In the late 1960s, a submersible named Alvin suffered a mishap off the coast of Martha’s Vineyard. The bulbous white vessel, holding a crew of three, was being lowered for a dive when a cable snapped. Suddenly, Alvin was sinking. The scientists clambered out, shocked and a little bruised, as the vessel plunged, hatch ajar, eventually settling in the seabed some 4,500 feet below. Alvin was in a slightly embarrassing situation. Though the sub was only a few years old, it had an eclectic résumé that included, in 1966, helping to recover a 70-kiloton hydrogen bomb that was dropped when two military planes collided over the Spanish coast. Now it was the one that needed saving.
Ten months later, Alvin was pulled from the depths—a blip in the life of a vessel that makes dives to this day (though a steady replacement of parts means none of the original sub remains). But the accident left behind its own legacy in the form of a mysteriously preserved lunch. In their frantic escape, the crew had left behind six sandwiches, two thermoses filled with broth, and a handful of apples. After retrieving Alvin, researchers from the Woods Hole Oceanographic Institution marveled at the state of this waterlogged feast. The apples looked slightly pickled by the briny water, but otherwise intact. The sandwiches smelled fresh, and the bologna (this being 1968) was still pink. They even still tasted good, the researchers confirmed upon taking a few bites. Similarly, although the thermoses had been crushed by the water pressure, the soup, once warmed up, was deemed “perfectly palatable.”
Those observations were published in the journal Science in 1971, after the surprised scientists raced to study the meal before it spoiled—which it did, within a few weeks under refrigeration. In addition to nibbling the bologna, the researchers measured the chemical properties of the food and the activity of the microbes gathered on it. Eventually, they concluded that the spoilage had been happening at 1 percent of the rate it would have at the surface, controlling for temperature. The question—one that has vexed researchers for decades—was why. In the 1960s, researchers had little experience in the cold, highly pressurized deep ocean, but they expected it to be filled with microbes ready to break down organic matter, even in extreme conditions. Perhaps there were fewer of those microbes than they thought, or not the right kinds. Or maybe not enough oxygen. Or it was just too cold or too pressurized. The answer was difficult to pin down.
Over time, the question at the heart of the preserved-lunch mystery has become more urgent as scientists have come to understand the role that the oceans play in sequestering carbon. Around a third of the carbon people have put into the air has been sucked back out of it by the oceans—and much of it is thought to be stored in the deepest pools of water. So an accurate picture of how much carbon goes in and how much escapes back into the air is important. It’s especially important if you want to manipulate that process, as some do, by doing things like growing seaweed—which removes carbon from the air through photosynthesis to build its tendrils—and then sinking it into deep ocean trenches to store that carbon away.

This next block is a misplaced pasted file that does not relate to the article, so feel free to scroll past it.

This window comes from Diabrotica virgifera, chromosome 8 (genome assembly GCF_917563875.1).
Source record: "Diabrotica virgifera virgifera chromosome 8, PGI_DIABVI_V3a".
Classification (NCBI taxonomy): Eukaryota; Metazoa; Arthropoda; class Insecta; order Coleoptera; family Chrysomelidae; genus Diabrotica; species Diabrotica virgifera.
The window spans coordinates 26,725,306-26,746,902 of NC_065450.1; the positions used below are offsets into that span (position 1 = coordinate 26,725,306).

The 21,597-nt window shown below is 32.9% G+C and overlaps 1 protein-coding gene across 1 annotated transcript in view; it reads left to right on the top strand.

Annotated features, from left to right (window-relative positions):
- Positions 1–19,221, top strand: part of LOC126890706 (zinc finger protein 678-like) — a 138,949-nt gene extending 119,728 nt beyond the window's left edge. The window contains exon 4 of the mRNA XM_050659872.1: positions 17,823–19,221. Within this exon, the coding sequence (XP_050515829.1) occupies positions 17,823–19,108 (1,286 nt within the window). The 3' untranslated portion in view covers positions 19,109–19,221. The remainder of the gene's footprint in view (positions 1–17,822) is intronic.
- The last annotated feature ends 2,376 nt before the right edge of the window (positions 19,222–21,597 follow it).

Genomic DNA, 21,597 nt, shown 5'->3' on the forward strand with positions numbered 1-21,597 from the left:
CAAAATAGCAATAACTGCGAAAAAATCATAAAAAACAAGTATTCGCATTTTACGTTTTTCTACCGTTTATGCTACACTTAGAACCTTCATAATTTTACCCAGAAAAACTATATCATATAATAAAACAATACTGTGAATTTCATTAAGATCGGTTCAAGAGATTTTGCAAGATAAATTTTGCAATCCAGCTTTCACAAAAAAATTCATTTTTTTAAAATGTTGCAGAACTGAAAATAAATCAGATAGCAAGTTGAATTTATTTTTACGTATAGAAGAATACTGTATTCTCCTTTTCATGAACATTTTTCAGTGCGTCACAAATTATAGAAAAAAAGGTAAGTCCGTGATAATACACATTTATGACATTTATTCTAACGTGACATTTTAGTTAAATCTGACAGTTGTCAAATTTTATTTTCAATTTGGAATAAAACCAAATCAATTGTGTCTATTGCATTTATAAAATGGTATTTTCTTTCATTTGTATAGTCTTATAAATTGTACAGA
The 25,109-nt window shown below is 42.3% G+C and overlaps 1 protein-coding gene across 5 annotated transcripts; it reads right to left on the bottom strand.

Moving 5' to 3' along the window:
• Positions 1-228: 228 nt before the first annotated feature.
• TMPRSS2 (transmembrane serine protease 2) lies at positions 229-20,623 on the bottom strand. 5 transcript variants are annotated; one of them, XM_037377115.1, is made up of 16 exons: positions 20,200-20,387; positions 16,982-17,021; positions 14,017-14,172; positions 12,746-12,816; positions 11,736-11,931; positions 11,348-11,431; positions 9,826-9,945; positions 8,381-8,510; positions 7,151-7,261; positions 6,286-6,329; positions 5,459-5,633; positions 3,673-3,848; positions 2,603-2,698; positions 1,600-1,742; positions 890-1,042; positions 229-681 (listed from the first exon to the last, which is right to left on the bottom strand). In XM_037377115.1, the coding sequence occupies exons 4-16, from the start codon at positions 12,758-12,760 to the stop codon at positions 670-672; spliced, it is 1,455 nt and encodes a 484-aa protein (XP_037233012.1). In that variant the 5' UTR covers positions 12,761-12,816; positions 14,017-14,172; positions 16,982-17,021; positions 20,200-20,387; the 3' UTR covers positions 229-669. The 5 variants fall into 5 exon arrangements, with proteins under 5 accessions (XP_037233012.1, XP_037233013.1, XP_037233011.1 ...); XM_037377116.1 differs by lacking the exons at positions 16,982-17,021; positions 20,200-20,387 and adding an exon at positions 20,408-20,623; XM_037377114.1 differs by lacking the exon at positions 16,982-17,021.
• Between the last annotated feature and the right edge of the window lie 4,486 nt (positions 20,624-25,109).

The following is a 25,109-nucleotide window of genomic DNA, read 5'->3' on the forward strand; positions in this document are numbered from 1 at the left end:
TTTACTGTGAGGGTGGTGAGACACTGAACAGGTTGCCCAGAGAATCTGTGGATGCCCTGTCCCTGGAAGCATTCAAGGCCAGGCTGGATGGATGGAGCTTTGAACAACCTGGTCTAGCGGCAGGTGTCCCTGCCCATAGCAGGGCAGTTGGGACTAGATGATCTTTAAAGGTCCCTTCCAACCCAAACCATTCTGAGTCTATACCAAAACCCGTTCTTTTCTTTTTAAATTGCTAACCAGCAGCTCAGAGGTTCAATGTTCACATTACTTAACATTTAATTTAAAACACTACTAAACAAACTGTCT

In large part, the difficulty for researchers studying deep water carbon is that conditions at the seafloor are hard to replicate at sea level. Typically, researchers pull water up to the deck of a research vessel where they have equipment that can measure microbial activity. But this has resulted in a mismatch, says Gerhard Herndl, a bio-oceanographer at the University of Vienna. Aboard a ship, microbes are generally happy to chomp down on the nutrients available to them. Their appetite is so great, in fact, that it doesn’t make much sense, because it is far greater than the nutrients found in the deep ocean can provide. “When you do these measurements at the surface, there is always a gap,” he says.
So instead, following the long legacy of the Alvin sandwiches, Herndl’s team tried a new experiment. By sending autonomous instruments to incubate microbes where they actually live, they quickly found that microbes in the depths were far less happy and hungry. The differentiating factor, they wrote in a study recently published in Nature Geoscience, was pressure. Some organisms like being under extreme pressure—they’re what’s known as piezophilic—and happily metabolize material in the deep. But they represent a small slice of the microbial communities Herndl studied—about 10 percent. The rest were ill-adapted; chances are they were suited to some other, shallower environment and had floated their way down.
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